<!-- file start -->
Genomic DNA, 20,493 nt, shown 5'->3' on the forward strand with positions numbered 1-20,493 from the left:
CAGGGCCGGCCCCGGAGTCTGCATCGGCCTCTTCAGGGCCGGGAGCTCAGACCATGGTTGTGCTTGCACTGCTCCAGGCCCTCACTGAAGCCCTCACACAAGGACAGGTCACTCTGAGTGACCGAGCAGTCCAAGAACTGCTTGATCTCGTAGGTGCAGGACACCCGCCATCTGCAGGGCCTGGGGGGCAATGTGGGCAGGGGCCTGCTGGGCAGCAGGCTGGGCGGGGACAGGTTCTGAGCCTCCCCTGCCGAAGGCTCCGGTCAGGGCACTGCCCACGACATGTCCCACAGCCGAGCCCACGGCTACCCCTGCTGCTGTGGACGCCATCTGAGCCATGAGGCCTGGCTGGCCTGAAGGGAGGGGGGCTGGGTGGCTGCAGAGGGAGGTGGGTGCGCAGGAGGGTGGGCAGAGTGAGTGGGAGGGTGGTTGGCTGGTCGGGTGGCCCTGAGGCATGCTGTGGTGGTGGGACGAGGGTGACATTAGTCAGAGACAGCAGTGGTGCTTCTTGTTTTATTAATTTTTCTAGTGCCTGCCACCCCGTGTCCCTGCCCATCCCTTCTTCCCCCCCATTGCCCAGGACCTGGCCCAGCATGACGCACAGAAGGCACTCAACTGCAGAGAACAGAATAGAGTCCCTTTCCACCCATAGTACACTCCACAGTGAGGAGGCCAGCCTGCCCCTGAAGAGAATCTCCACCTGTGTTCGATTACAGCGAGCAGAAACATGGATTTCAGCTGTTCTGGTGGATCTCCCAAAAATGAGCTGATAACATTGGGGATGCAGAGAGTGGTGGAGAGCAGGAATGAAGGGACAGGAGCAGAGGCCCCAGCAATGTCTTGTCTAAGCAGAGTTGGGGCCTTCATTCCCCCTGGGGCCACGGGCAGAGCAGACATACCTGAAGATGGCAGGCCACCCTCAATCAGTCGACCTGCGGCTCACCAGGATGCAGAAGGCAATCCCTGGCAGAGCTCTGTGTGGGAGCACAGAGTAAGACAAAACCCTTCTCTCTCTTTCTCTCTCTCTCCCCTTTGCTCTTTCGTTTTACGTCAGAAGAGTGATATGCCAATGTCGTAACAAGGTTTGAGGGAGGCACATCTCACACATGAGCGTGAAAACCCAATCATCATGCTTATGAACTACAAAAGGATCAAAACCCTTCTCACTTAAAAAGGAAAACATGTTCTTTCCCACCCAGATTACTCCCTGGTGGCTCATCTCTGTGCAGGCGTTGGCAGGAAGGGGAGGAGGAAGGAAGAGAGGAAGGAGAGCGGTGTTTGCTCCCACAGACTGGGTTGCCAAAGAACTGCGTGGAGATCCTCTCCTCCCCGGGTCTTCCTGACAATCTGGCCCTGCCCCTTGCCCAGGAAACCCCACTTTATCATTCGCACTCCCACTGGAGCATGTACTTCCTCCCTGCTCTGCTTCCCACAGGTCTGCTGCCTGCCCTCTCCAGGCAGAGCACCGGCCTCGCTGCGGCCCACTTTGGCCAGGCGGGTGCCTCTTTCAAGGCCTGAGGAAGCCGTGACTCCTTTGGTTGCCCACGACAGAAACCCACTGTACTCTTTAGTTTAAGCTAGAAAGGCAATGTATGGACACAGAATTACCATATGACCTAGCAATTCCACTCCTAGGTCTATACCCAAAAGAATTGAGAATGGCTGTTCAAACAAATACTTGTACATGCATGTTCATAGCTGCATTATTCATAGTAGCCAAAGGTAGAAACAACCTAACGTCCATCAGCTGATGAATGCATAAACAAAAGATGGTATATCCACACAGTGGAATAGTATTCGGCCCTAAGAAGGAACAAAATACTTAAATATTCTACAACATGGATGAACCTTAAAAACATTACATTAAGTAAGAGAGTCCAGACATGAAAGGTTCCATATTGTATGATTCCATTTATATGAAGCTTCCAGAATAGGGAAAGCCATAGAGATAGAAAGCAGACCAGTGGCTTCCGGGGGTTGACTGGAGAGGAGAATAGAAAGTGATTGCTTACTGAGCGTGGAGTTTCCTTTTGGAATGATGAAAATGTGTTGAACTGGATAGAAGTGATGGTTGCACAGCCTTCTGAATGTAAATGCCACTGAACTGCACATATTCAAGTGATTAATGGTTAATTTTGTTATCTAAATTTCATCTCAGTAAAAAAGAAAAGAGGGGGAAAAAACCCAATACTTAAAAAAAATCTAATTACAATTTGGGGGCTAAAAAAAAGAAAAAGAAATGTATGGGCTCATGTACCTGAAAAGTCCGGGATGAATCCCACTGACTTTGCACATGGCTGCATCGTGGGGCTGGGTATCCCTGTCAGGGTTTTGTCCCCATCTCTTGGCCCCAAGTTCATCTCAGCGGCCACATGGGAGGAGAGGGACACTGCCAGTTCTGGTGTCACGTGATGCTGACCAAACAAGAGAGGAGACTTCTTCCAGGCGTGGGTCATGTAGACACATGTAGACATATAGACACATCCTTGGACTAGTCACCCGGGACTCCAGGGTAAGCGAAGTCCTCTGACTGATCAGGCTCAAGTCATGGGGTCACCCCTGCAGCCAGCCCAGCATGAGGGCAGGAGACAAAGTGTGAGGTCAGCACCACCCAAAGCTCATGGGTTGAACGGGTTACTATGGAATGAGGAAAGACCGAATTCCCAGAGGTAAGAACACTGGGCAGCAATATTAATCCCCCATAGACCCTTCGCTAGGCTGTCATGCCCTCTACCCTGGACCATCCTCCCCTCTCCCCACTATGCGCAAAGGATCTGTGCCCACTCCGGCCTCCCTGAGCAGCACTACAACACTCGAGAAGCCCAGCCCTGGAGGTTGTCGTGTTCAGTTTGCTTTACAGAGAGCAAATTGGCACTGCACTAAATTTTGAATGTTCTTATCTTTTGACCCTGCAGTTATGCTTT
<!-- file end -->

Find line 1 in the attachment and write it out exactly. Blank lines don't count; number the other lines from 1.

Genomic DNA, 20,493 nt, shown 5'->3' on the forward strand with positions numbered 1-20,493 from the left: